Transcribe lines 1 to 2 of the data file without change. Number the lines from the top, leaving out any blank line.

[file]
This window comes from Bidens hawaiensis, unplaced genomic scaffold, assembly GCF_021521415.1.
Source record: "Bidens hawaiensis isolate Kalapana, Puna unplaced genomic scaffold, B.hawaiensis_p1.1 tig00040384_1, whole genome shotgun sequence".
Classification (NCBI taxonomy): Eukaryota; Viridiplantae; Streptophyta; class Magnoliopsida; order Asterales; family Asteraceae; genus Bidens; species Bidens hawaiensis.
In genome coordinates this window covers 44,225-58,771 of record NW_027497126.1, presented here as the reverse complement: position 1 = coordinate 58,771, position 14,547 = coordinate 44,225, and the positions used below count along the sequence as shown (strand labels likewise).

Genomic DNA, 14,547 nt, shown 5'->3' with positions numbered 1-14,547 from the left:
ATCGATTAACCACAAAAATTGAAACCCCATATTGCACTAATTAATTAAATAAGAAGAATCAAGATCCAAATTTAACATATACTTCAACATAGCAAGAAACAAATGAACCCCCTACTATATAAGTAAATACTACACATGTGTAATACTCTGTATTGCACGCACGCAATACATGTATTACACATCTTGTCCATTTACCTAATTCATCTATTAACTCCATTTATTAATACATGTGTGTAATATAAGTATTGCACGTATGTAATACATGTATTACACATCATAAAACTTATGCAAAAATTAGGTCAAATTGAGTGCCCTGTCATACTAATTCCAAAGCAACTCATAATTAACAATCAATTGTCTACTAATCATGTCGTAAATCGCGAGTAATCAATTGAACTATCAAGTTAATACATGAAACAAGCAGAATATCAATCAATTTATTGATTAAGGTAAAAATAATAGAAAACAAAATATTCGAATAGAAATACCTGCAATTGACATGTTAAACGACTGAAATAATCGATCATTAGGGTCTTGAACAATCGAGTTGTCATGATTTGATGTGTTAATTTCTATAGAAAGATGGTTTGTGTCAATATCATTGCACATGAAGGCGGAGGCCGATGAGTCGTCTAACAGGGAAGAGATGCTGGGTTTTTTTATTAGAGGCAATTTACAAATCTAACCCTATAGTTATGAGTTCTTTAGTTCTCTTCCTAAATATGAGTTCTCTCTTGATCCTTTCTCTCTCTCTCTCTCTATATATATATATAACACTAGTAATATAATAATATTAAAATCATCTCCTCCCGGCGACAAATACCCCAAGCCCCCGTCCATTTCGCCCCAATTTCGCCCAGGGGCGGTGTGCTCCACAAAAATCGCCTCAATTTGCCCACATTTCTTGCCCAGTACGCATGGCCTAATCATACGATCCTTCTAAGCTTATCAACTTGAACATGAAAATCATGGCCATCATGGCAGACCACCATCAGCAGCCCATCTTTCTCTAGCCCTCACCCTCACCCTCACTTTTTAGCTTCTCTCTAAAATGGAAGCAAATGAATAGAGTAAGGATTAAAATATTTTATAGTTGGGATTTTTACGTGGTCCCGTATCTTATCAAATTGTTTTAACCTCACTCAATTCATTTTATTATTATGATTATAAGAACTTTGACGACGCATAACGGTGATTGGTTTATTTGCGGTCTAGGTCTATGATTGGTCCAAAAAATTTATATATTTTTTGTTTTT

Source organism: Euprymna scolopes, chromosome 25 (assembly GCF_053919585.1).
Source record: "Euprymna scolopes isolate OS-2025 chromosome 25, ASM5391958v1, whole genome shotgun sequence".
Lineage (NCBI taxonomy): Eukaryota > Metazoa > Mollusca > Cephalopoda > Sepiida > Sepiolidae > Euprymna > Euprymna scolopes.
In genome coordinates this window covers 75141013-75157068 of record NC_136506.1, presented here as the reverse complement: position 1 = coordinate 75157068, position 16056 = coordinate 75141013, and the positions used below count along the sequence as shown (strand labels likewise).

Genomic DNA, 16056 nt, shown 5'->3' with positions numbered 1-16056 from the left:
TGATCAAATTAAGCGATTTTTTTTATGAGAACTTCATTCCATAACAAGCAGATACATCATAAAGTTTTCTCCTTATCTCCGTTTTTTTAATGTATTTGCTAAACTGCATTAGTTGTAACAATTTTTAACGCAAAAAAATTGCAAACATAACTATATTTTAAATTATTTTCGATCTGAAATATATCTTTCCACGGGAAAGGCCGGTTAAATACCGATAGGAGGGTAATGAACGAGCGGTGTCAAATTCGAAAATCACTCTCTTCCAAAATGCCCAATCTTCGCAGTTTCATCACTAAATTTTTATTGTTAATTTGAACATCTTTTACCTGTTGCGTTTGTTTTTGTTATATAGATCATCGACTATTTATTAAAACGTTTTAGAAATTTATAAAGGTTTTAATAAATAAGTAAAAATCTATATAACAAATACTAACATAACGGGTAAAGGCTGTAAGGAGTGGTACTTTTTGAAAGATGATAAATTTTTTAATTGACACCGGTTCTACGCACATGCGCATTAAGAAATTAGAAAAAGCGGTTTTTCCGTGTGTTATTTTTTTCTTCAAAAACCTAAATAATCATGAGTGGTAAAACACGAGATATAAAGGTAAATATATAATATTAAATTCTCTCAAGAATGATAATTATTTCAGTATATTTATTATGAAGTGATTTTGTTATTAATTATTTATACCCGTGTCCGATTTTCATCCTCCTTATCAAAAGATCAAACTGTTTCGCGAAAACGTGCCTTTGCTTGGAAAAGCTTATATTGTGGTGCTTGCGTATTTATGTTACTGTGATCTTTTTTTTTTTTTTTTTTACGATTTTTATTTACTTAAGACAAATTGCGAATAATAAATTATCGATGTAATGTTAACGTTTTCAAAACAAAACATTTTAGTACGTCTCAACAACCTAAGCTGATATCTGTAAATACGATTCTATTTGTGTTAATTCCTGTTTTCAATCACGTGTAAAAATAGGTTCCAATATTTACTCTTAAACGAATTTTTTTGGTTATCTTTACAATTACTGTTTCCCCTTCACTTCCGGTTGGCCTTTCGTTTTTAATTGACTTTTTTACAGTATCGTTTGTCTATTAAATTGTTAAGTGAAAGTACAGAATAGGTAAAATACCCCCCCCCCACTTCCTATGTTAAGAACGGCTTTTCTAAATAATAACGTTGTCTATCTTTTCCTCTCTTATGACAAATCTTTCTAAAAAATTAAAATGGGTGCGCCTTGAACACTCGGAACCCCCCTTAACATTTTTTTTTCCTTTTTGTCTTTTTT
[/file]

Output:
This window comes from Bidens hawaiensis, unplaced genomic scaffold, assembly GCF_021521415.1.
Source record: "Bidens hawaiensis isolate Kalapana, Puna unplaced genomic scaffold, B.hawaiensis_p1.1 tig00040384_1, whole genome shotgun sequence".